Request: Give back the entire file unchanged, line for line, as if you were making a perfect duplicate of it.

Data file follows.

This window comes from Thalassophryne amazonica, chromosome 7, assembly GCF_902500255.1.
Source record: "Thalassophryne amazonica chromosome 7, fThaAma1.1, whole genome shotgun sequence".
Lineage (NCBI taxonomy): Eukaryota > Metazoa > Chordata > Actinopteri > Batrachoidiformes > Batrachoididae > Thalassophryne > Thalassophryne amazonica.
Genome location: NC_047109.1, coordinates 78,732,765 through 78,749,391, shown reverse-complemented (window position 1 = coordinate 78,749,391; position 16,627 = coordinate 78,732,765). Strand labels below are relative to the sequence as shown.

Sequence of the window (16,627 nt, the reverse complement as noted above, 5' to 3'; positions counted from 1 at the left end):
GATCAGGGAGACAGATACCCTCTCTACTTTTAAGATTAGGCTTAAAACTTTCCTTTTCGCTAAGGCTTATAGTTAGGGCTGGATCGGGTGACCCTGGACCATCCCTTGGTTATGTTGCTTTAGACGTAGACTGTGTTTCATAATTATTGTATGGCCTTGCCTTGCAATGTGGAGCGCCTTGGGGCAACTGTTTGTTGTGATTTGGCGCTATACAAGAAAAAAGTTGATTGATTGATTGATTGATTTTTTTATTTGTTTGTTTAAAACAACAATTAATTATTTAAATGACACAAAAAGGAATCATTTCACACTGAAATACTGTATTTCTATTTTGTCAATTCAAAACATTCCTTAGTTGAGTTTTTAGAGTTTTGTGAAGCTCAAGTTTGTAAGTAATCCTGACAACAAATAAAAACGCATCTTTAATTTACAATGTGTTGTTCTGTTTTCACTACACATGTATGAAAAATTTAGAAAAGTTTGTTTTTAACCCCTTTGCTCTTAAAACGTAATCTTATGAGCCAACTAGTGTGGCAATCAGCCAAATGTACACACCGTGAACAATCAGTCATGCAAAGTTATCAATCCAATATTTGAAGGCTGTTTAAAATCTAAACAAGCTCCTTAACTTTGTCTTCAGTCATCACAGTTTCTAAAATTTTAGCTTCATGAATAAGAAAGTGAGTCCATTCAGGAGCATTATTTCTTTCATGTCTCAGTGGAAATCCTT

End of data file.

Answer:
This window comes from Thalassophryne amazonica, chromosome 7, assembly GCF_902500255.1.
Source record: "Thalassophryne amazonica chromosome 7, fThaAma1.1, whole genome shotgun sequence".
Lineage (NCBI taxonomy): Eukaryota > Metazoa > Chordata > Actinopteri > Batrachoidiformes > Batrachoididae > Thalassophryne > Thalassophryne amazonica.
Genome location: NC_047109.1, coordinates 78,732,765 through 78,749,391, shown reverse-complemented (window position 1 = coordinate 78,749,391; position 16,627 = coordinate 78,732,765). Strand labels below are relative to the sequence as shown.

Sequence of the window (16,627 nt, the reverse complement as noted above, 5' to 3'; positions counted from 1 at the left end):
GATCAGGGAGACAGATACCCTCTCTACTTTTAAGATTAGGCTTAAAACTTTCCTTTTCGCTAAGGCTTATAGTTAGGGCTGGATCGGGTGACCCTGGACCATCCCTTGGTTATGTTGCTTTAGACGTAGACTGTGTTTCATAATTATTGTATGGCCTTGCCTTGCAATGTGGAGCGCCTTGGGGCAACTGTTTGTTGTGATTTGGCGCTATACAAGAAAAAAGTTGATTGATTGATTGATTGATTTTTTTATTTGTTTGTTTAAAACAACAATTAATTATTTAAATGACACAAAAAGGAATCATTTCACACTGAAATACTGTATTTCTATTTTGTCAATTCAAAACATTCCTTAGTTGAGTTTTTAGAGTTTTGTGAAGCTCAAGTTTGTAAGTAATCCTGACAACAAATAAAAACGCATCTTTAATTTACAATGTGTTGTTCTGTTTTCACTACACATGTATGAAAAATTTAGAAAAGTTTGTTTTTAACCCCTTTGCTCTTAAAACGTAATCTTATGAGCCAACTAGTGTGGCAATCAGCCAAATGTACACACCGTGAACAATCAGTCATGCAAAGTTATCAATCCAATATTTGAAGGCTGTTTAAAATCTAAACAAGCTCCTTAACTTTGTCTTCAGTCATCACAGTTTCTAAAATTTTAGCTTCATGAATAAGAAAGTGAGTCCATTCAGGAGCATTATTTCTTTCATGTCTCAGTGGAAATCCTT